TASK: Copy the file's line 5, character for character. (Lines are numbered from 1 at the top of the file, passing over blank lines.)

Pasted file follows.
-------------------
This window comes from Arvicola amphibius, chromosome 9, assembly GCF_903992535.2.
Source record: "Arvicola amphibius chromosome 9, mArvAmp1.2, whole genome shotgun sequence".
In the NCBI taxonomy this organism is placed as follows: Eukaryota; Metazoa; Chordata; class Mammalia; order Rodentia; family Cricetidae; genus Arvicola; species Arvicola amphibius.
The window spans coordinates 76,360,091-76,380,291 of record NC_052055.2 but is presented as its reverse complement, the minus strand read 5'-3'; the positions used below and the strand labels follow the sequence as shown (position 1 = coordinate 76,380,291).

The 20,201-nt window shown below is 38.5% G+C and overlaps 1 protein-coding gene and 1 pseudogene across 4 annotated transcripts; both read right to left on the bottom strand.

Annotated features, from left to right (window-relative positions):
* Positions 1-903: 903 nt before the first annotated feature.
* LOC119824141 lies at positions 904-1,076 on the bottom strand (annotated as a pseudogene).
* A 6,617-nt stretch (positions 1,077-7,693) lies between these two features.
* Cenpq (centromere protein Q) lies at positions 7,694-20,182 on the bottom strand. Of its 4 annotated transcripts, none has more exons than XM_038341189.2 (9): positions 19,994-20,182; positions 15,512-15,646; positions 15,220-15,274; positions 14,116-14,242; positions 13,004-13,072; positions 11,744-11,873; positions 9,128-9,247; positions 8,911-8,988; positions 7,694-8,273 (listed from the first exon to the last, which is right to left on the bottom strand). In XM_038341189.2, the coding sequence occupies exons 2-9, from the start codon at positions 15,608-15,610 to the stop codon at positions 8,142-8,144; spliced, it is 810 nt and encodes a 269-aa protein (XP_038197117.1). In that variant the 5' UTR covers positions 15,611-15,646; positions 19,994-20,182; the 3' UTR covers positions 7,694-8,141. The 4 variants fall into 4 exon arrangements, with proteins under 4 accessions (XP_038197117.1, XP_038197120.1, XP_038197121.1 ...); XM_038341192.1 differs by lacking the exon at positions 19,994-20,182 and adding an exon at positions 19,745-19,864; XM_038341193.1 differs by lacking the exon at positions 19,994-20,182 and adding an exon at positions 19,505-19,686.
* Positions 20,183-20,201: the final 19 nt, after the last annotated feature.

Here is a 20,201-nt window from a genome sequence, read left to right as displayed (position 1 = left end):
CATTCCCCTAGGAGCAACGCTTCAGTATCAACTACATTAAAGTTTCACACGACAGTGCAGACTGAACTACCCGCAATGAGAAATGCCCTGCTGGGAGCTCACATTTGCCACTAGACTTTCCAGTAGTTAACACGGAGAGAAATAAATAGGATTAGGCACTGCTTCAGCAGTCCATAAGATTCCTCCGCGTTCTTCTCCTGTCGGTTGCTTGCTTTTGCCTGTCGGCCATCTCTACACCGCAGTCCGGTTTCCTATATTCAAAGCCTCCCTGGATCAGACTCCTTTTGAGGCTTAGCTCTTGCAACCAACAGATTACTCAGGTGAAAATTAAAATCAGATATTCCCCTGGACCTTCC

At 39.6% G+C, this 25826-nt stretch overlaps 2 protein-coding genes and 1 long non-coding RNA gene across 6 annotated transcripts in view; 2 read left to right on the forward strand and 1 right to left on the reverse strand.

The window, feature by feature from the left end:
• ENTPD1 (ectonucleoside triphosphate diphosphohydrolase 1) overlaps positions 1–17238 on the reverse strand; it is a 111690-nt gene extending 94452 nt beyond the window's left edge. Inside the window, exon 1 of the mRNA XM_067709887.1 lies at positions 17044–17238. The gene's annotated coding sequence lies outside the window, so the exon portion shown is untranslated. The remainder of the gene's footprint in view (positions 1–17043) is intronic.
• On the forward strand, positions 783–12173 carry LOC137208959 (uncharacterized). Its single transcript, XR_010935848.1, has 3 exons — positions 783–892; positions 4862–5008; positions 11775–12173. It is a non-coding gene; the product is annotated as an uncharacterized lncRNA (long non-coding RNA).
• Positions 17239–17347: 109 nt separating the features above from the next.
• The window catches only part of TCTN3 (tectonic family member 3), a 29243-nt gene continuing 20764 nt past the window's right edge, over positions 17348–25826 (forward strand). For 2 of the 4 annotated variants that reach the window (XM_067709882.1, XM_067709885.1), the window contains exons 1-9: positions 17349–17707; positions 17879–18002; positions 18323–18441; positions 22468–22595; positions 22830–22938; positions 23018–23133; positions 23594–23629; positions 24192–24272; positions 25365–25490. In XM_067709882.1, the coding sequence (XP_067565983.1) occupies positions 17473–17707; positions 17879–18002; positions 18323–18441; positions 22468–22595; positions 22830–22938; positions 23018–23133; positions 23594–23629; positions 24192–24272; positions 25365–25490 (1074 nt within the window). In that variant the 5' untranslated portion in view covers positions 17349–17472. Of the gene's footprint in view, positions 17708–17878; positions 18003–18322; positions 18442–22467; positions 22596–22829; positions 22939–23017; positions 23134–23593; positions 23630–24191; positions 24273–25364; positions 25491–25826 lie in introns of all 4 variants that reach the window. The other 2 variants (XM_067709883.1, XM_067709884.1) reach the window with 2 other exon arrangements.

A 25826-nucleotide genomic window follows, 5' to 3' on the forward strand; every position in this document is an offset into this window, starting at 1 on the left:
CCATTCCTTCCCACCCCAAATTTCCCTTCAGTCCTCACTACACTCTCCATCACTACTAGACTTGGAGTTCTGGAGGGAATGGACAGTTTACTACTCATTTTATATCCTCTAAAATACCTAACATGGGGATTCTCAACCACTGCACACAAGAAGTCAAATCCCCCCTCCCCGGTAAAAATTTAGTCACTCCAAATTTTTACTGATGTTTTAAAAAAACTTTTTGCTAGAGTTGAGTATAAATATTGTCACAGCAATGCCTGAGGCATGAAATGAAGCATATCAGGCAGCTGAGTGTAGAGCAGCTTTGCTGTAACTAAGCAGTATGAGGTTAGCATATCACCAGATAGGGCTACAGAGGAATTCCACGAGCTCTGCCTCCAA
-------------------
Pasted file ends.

The 20,201-nt window shown below is 38.5% G+C and overlaps 1 protein-coding gene and 1 pseudogene across 4 annotated transcripts; both read right to left on the bottom strand.